Tournament of Books, Round Three: The Hate U Give vs. Long Way Down

When I read my email with my assigned titles for Tournament of the Books and saw that I had both The Hate U Give AND Long Way Down, I was ecstatic. These were two books that I was incredibly excited about and I felt complemented each other well. Then it hit me how hard it was going to be to pick just one of these to win. I had to forget everything I had heard about them and any preconceived notions I might have, and went to work.

The Hate U Give by Angie Thomas

f043712f-4655-4c8a-b60f-fca1e4c6ca9fThe Hate U Give is such an important novel and made such an impact on the world of YA literature. This tells the story of Starr, who lives in Garden Heights A.K.A. the ghetto, but goes to a private school in wealthy, white neighborhood. This separates her from the kids that she has grown up with. At her private school she transforms herself into what she dubs “Williamson Starr”, where nothing she says or does could be construed as ghetto. In Garden Heights, she feels she can be herself, but doesn’t quite fit in since everyone from her neighborhood says she acts white because of where she goes to school. This brings her to a party where she tries to prove she fits in in Garden Heights, and the events of that night leave one of her childhood friends dead and Starr’s two worlds come crashing together.

Long Way Down by Jason Reynolds

22552026Long Way Down is another hugely important novel that has taken the YA world by storm. This is the story of Will, who is looking to avenge the death of his brother, Shawn. Shawn was murdered in their neighborhood and Will feels he must follow The Rules that have been set down by generations before him. When he gets into the elevator that morning with his gun, ready to complete rule number three, some very unexpected guests get into the elevator with him. This story is told in verse and takes place over the course of a little over a minute, but is jam packed with stories that make Will think. During his ride down, Will must listen to these stories that are all connected to him and Shawn, and decide what is the right thing for him to do.

And the winner is…


Long Way Down by Jason Reynolds

This book was all over stunning. The story had me thinking about it, and the ending, long after I finished. I was moved to tears. Telling the story in verse truly brings the story to life. The way the words were positioned on the page had you feeling much like Will felt. Sometimes it was jarring, sometimes it was scattered, sometimes it was quiet, but powerful. This is also a fantastic read for a reluctant reader. It has a high page count, but when they open it, it isn’t daunting. They are able to read such a powerful story and stay engaged, without being intimidated by its length. Jason Reynolds tells a story that needs to be heard and reaches out to those that aren’t seen. Please share this book!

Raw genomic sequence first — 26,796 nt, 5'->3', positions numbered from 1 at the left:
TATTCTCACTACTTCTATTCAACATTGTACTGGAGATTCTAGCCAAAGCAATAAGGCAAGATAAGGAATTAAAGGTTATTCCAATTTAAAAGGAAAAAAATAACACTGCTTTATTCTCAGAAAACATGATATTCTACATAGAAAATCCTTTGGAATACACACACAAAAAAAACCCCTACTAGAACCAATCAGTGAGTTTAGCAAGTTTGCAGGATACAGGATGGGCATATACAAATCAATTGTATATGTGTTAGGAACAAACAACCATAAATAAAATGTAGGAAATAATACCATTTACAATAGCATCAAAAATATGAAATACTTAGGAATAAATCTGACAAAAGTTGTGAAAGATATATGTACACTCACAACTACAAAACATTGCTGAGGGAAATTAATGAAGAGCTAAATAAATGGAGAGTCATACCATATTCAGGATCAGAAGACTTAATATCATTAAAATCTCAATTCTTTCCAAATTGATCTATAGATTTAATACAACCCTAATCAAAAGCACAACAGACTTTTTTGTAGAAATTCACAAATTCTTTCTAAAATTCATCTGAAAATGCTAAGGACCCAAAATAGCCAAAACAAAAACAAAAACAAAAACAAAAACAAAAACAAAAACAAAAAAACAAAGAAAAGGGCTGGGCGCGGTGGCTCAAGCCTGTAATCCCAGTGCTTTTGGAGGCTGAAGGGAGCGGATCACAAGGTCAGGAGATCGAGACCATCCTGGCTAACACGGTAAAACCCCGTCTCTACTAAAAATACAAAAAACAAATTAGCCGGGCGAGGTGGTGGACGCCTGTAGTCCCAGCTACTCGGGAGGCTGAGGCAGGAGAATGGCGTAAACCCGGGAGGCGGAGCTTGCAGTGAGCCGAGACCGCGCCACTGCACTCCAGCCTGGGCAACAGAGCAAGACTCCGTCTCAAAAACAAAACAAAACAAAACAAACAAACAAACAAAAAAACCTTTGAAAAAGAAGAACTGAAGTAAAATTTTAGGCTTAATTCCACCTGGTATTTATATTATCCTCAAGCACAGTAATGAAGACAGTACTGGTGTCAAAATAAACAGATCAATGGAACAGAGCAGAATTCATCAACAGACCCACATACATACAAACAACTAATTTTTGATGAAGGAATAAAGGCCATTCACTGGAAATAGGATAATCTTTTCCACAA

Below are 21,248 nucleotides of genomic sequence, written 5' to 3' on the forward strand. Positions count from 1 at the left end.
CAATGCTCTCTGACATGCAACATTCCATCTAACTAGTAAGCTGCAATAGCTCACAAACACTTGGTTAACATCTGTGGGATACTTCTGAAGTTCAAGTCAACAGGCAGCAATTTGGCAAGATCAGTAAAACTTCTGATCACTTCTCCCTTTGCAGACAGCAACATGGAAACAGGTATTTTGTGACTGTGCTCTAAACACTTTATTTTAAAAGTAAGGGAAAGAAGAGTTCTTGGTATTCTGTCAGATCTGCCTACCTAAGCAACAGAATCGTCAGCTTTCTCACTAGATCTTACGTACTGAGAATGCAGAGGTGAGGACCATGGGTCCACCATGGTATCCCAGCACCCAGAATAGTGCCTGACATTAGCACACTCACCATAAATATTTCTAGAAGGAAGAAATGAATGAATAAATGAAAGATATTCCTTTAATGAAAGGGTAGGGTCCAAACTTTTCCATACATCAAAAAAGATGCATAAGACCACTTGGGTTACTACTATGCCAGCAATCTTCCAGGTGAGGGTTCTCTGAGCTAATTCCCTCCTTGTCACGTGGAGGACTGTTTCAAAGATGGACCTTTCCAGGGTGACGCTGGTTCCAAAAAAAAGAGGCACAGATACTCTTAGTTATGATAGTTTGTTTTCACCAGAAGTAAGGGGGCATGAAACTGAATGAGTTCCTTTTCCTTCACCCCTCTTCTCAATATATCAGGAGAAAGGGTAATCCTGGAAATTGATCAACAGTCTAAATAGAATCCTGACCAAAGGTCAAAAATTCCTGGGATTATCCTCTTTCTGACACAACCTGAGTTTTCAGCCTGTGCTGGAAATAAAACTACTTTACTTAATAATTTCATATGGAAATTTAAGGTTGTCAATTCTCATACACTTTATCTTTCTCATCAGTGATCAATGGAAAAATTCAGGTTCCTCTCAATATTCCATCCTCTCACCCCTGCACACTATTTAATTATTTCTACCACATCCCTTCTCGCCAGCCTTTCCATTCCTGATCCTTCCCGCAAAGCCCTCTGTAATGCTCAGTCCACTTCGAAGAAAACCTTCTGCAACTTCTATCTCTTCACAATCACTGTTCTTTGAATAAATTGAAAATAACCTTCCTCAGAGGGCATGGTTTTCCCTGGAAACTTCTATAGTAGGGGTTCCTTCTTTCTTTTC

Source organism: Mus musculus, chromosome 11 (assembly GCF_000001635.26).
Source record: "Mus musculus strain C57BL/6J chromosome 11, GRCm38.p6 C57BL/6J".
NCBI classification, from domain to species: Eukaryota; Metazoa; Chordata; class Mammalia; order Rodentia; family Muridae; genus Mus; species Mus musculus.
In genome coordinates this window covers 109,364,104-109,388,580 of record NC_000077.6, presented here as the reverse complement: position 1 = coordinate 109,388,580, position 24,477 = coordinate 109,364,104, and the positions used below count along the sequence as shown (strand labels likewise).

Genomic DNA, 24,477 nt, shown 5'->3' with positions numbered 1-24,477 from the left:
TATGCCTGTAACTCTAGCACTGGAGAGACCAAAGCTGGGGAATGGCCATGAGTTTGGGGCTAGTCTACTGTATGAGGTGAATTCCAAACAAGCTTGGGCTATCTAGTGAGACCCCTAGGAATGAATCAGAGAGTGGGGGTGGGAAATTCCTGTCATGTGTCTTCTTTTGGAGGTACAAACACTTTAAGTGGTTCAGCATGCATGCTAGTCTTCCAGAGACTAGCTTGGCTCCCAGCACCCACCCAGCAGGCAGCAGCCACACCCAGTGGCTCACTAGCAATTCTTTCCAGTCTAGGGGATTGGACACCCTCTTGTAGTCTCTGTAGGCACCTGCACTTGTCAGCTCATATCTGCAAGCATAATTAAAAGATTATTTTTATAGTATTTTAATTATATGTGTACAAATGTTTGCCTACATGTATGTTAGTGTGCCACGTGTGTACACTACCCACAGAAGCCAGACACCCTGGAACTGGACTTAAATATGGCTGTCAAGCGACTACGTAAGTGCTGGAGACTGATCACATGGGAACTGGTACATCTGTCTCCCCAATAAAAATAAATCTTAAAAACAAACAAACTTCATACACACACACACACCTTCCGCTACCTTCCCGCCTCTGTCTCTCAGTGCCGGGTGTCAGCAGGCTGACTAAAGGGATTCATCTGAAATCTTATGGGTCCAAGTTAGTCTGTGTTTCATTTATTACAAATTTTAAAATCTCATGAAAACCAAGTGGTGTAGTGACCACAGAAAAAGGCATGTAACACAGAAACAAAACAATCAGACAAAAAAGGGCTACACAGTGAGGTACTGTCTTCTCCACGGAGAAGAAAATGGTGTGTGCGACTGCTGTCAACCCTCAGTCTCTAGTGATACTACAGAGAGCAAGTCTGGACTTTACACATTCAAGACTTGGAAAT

Tegan Beese is the Young Adult Associate at Lake Villa District Library. She is currently finishing her MSLIS at University of Illinois and can’t wait to dive back into her giant to be read pile. You can find her on Instagram @therowdylibrarian or Twitter @teegsmae


Back to Round Three, Bracket Two

Onto Round Three, Bracket Four


Tournament of Books, Round Two: The Hate U Give vs Warcross


When I found out my first assigned book was The Hate U Give by Angie Thomas, I squealed because that was one of the best books I read in 2017, and I knew there were very few books it could be paired with that would prevent me from moving it on. Then I was assigned Warcross by Marie Lu. I’ve never been a huge fan of science fiction, especially gaming sci-fi, so I admittedly went into this competition knowing I would pick T.H.U.G. to win.

This is probably a librarian sin, but Warcross is the kind of book I’d rather see played out in a movie both because of the visual potential–Emika’s hair is rainbow-colored, and it’s not every day a book takes place in Tokyo–and also because it took at least half the book for any action to take place. I found myself wishing I was reading any of the books in my “to-read-right-now” stack instead of this one that took 150+ pages for me to get invested. Underwhelming, if you will.

With that said, one of the characters says, “Everything is science fiction before it’s science fact,” which was a satisfying reminder about why sci-fi can be such a worthwhile, imaginative genre. And I’m happy to have another book to recommend to students who are fans of Ready Player One and Ender’s Game. Ultimately, though, it was a choice between moving forward something relevant and poignant and something for the escapist.

I went with relevant and necessary. Because while reading to better understand the current state of the world and reading to escape it are both important and valid, T.H.UG. carries an immediacy. I want to get it into the hands of everyone, especially people who do not understand or choose to disparage the Black Lives Matter movement.

Due to a lengthy commute, I get most of “reading” in via audiobooks during the school year. While listening to The Hate U Give, I arrived at work in tears. Every. Day. For as many feelings I’ve had while reading over the years, I don’t think I’ve ever been moved to tears like this.

I’ll let Starr speak for herself:

That’s the problem. We let people say stuff. And they say it so much that it becomes okay to them. And normal for us. What’s the point of having a voice if you’re going to be silent in those moments you shouldn’t be?”

And the winner is…